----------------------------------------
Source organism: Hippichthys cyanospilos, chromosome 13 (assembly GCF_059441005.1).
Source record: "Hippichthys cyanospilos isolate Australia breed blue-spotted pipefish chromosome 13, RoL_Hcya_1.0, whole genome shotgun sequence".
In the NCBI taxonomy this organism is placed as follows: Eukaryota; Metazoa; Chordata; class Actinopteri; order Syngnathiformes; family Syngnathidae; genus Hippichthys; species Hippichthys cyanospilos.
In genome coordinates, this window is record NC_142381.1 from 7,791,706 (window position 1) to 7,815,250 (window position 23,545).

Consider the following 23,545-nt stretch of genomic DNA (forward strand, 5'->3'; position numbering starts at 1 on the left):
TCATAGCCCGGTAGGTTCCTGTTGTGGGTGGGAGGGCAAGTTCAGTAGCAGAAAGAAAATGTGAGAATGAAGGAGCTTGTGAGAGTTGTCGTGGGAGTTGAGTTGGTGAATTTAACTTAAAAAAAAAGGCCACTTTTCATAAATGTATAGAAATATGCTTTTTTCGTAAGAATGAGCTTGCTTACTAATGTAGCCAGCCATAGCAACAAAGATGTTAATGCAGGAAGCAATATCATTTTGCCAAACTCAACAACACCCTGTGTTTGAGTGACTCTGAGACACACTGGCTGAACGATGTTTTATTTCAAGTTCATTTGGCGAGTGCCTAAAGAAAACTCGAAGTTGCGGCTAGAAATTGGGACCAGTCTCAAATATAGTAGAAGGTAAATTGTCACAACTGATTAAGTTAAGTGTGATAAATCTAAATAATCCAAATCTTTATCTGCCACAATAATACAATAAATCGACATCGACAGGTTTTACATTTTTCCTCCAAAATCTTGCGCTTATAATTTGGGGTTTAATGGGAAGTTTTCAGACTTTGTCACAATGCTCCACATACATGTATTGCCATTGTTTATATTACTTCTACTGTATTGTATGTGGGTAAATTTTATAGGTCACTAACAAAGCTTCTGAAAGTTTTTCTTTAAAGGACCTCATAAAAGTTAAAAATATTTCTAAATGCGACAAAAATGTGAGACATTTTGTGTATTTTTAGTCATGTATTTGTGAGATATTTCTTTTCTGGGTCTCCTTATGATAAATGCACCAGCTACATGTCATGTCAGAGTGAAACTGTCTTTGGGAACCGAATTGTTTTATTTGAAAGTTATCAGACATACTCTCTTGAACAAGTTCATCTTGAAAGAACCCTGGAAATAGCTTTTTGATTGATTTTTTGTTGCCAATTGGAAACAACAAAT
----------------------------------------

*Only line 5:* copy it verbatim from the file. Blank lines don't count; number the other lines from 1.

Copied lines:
Consider the following 23,545-nt stretch of genomic DNA (forward strand, 5'->3'; position numbering starts at 1 on the left):